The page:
A lot of things you do once in a lifetime - birth, death, circumcision, those sorts of things. Speaking of being circumsized, I applied for Social Security today.
Our favorite government says on its website that the best way to apply for SS is on its website. Then it refers you there. Thus, the weirdness begins.
On www.ssa.gov is a button that says "Apply for Benefits." You might expect an application to appear on-screen at this point, but you would be so desperately wrong. What you get is a video that tells you how to apply.
On the video, in the finest government tradition, is a series of PowerPoint slides - yes, a video of slides - and an authoritative voice that reads the slides to you. In case you are both illiterate and deaf, there is a button that provides Closed Captioning of the authoritative voice reading the slides. Evidently, someone else would read the Closed Captioning to you. If you are not only illiterate and deaf but also blind and stupid, there is a phone number, which you can get someone to dial for you while you sit drooling in a corner. There's no doubt a video on how to do that.
"It's easy," says the video, "just make sure you read the instructions." So you click on the instructions, which explain that you should type your name into the space labeled "Name," and progress to complicated issues like, "Are you married? ___Yes ___No." Still not sure what to do? There's a video you can watch.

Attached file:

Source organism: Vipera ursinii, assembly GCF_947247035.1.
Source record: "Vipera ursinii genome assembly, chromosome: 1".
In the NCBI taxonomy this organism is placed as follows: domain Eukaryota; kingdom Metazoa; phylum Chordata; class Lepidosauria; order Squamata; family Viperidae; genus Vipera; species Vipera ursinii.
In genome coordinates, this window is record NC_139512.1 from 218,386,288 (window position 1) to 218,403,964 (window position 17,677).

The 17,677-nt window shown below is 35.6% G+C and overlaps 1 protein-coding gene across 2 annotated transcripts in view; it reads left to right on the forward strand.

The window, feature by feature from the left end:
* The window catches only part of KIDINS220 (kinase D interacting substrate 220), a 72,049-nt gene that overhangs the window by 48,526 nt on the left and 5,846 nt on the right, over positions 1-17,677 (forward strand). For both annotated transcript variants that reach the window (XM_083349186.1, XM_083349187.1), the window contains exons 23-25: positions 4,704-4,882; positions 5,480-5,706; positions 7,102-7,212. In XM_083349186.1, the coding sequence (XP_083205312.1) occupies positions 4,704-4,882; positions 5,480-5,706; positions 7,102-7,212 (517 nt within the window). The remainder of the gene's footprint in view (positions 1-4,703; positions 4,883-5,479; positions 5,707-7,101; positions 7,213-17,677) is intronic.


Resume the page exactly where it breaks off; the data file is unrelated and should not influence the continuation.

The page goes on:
About halfway through the video for the second time, I began to suspect an endless loop of the "lather-rinse-repeat" variety, and so I disobeyed the authoritative voice and resumed searching on my own for the application form that I thought I had clicked on in the first place.
In the final analysis, getting circumsized by the government is easy. The application, once you drill down to it, contains only a couple of dozen highly predictable questions. It took me 10 minutes to complete. But of course by that time I had been inspired by an hour or two of preparing to learn how to understand how to understand the instructions that explain how to begin to start to fill in the application. Courtesy of the U.S. Department of Redundancy Department.
My first check should arrive in the mail any day now. Along with a video explaining how to open the envelope it came in.